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View Diary: The state of lithium (180 comments)

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  •  I don't think it will come to that (4+ / 0-)

    For a simple reason: within 8-10 years, carbon nanotube cells should replace Li ion technology particularly for transportation since the power density is at least one order higher and the mas/volume lower.

    At this point, the basic technology has already been proven and the focus is on improving cell design and developing mass production processes for bulk production of nanotubes and cells.

    The structure of the media is self-assembling so working out bulk processes is a bit tricky and involves optimization of the assembly process itself, but this is a hot research domain with virtuslly hundreds of labs working on various applications for these materials so it's possible development may be faster than forecast.

    Carbon: light, strong, abundant, cheap.


    "Life immitates art, but takes license." - ko

    by koNko on Sun Jun 13, 2010 at 10:10:30 AM PDT

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    •  I believe there were recent patents (1+ / 0-)
      Recommended by:

      granted in this area. I read in one of the journals, I believe. Am I correct?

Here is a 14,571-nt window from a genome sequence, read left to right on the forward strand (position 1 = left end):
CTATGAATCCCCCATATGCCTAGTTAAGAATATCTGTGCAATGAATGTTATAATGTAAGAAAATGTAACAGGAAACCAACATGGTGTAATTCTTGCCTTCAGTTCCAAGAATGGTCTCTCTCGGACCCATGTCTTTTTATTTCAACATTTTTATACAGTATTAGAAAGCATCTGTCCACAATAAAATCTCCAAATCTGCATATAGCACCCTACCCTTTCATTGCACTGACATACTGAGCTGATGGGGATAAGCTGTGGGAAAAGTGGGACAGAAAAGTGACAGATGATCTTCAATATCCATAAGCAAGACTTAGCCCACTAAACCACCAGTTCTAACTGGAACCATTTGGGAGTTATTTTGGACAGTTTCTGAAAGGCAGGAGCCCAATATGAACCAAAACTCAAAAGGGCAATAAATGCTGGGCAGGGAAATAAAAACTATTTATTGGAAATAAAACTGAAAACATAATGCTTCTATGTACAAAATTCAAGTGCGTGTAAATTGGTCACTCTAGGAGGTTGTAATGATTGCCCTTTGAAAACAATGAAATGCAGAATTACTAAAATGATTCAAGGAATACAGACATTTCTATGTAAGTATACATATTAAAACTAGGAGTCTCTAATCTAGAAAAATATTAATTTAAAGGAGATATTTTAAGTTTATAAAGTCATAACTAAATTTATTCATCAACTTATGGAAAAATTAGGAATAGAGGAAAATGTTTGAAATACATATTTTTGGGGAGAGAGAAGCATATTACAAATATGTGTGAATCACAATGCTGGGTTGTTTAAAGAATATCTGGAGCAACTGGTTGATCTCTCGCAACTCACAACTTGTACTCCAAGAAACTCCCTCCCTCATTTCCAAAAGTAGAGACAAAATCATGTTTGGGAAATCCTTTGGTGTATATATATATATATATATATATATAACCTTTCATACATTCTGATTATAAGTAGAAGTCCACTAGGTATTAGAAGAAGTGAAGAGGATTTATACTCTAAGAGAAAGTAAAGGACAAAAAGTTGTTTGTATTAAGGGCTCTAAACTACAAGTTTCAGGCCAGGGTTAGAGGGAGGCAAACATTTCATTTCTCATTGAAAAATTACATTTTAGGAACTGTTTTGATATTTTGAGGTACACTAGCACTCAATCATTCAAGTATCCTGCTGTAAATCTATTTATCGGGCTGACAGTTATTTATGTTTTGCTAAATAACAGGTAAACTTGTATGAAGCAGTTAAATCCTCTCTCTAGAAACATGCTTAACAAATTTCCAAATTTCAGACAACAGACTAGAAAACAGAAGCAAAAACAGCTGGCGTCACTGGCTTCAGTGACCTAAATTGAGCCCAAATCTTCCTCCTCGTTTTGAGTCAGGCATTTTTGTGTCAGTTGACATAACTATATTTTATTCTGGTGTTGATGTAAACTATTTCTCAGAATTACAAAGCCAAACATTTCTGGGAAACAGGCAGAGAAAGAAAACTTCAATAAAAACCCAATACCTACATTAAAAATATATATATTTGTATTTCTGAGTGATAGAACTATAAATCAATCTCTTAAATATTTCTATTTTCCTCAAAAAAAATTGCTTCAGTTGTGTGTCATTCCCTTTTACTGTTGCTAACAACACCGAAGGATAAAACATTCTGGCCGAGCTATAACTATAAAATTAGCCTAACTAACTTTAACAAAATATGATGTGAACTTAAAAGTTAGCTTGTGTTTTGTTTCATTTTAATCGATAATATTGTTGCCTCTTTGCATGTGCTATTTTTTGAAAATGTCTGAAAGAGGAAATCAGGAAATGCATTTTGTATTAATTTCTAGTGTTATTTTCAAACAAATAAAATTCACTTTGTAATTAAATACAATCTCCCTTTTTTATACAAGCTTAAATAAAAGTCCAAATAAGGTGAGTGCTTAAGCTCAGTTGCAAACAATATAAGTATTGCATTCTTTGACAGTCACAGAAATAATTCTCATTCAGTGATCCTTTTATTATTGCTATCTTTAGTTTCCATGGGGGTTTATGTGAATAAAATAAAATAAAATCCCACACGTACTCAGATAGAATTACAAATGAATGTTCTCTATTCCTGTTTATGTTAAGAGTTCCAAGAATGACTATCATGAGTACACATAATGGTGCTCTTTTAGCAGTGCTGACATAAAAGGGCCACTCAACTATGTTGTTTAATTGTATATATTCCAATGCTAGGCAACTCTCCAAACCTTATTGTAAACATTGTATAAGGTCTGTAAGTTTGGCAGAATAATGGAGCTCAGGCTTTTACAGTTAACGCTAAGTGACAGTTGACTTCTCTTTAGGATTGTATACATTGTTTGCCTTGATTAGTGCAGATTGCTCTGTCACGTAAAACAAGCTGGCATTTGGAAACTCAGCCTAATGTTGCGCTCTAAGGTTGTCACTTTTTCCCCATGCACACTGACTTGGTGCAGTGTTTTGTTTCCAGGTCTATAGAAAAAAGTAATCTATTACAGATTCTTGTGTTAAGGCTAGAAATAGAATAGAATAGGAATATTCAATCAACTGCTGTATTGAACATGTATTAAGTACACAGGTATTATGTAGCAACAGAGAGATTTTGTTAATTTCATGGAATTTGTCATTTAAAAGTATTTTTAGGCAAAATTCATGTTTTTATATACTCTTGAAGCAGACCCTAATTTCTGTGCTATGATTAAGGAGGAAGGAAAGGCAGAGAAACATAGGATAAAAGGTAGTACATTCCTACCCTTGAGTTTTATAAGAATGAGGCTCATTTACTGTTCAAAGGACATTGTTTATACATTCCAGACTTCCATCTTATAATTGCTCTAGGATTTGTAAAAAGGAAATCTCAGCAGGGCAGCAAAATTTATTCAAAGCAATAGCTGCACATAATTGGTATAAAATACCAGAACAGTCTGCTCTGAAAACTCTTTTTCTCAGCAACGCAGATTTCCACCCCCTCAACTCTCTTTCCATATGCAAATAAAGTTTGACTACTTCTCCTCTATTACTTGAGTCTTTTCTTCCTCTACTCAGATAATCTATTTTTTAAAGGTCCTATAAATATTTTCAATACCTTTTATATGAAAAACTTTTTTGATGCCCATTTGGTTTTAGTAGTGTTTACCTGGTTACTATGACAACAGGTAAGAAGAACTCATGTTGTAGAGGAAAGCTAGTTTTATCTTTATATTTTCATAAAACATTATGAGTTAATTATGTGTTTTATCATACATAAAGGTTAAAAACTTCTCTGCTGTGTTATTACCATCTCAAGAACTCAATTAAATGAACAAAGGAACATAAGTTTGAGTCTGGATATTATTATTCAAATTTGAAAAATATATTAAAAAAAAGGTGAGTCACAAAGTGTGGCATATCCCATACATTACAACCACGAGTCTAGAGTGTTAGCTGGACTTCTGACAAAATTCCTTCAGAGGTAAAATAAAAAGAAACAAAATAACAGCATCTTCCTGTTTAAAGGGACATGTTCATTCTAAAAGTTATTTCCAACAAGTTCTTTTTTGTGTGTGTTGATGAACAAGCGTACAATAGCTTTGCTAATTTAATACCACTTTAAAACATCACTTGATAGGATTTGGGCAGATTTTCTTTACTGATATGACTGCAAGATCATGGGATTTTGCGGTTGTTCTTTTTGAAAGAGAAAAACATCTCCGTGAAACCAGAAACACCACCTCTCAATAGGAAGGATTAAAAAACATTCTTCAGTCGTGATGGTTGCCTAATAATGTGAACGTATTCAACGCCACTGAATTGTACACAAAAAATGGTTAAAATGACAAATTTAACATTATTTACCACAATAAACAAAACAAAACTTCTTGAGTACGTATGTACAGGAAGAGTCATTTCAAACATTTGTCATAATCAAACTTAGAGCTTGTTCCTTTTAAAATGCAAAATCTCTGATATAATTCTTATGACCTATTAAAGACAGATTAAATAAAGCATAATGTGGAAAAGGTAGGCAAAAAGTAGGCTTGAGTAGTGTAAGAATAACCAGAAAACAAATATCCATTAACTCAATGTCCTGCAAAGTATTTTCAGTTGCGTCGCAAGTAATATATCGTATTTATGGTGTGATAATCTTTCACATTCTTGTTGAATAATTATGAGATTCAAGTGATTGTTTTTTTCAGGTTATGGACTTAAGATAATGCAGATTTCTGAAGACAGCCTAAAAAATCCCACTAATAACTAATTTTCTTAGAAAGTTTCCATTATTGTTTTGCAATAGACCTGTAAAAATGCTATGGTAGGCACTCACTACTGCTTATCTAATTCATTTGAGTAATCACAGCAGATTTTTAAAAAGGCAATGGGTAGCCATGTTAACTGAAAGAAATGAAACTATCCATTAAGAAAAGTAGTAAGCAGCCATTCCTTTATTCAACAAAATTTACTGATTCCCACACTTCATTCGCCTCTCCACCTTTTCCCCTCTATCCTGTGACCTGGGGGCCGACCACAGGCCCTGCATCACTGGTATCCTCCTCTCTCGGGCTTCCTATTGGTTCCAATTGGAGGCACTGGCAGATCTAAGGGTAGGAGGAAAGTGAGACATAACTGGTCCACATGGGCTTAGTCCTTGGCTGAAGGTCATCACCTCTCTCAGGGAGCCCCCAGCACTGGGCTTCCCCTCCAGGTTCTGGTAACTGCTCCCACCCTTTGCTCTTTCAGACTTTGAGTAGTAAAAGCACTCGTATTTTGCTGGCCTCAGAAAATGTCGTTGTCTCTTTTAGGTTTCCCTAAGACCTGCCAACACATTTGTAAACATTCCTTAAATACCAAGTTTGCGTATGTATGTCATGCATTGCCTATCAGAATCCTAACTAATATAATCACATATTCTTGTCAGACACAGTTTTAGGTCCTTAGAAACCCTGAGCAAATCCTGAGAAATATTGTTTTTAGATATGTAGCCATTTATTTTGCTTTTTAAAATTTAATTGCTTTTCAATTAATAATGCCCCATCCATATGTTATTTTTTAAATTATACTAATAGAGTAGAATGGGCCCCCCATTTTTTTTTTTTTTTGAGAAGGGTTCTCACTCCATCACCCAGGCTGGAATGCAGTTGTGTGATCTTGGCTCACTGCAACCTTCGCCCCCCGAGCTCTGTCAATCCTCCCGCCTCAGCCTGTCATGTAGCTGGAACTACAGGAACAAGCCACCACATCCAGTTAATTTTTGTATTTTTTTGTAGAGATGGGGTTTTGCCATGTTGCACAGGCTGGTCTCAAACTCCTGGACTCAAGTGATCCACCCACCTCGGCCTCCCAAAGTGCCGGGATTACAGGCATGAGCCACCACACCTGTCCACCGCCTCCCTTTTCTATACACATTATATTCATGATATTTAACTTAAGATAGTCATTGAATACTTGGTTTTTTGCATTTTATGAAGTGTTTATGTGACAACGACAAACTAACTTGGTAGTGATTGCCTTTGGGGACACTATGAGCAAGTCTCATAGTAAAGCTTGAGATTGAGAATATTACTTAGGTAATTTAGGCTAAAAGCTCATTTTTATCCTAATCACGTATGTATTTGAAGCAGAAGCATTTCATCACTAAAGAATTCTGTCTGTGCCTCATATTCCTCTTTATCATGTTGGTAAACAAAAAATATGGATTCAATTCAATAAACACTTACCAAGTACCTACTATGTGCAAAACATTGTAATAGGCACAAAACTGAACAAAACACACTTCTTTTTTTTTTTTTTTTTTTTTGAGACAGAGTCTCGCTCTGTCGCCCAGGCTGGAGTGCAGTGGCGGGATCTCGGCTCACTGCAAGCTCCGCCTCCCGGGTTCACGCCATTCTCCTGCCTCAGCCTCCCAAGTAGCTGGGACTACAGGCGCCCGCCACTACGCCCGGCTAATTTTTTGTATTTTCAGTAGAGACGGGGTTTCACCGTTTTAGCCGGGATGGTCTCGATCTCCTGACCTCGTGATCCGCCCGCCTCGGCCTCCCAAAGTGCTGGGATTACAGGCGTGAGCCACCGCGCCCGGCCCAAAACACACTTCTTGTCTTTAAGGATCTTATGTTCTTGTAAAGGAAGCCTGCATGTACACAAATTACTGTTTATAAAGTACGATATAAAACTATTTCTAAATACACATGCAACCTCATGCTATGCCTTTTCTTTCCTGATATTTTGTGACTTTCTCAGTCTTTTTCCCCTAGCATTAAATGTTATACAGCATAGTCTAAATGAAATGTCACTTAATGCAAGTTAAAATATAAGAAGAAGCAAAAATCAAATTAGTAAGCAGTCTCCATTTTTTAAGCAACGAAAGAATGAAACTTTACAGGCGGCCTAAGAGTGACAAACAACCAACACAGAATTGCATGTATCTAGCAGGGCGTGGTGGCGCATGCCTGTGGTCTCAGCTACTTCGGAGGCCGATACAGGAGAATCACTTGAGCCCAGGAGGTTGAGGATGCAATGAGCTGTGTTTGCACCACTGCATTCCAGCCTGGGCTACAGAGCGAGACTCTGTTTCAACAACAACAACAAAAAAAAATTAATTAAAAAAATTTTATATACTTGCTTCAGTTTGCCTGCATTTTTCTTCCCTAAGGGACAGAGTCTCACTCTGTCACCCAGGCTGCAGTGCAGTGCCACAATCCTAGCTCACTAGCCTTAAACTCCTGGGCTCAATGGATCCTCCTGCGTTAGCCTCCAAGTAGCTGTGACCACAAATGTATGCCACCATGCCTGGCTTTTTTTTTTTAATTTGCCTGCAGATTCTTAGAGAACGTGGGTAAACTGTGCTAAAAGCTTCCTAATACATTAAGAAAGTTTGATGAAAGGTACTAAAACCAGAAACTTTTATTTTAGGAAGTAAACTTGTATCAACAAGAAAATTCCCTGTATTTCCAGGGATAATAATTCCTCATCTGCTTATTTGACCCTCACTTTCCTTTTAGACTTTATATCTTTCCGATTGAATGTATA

•  Yes. MIT. (2+ / 0-)
        Recommended by:
        brooklynbadboy, judyms9

        And it is going to be huge for them. I would not be surprised if they passed Stanforn in income from patents for this invention alone.

        Really, give me $0.00000001 for every battery sold and I promise to rec every comment you post for life.

        "Life immitates art, but takes license." - ko

        by koNko on Sun Jun 13, 2010 at 10:22:14 AM PDT

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      •  BTW (0+ / 0-)

        As long as we are on the subject of rare earth metals of strategic importance for green technology I think you might be interested in this nice bit of work from IBM.

        The research paper is available from Advanced Materials if you have a subscriotion to the online library.

        I heard they have already pumped-up the efficiency from 9.6 to about 11 but can't find anything published to confirm that, but Si is pretty darned abundant and the process to make black Si (originally discovered by Philips I believe) is pretyy simple and fits nicely into 3D silicon structuring; in other words, you not only get a huge bost in surface area and wavelength absoption, but can integrate it into 3D pillars such as Solasta is using for it's cells (an idea originally concieved by NXP/IPDIA to fabricate 3D capacitors).

        Disruptive in the best sense of the word.

        "Life immitates art, but takes license." - ko

        by koNko on Sun Jun 13, 2010 at 10:44:15 AM PDT

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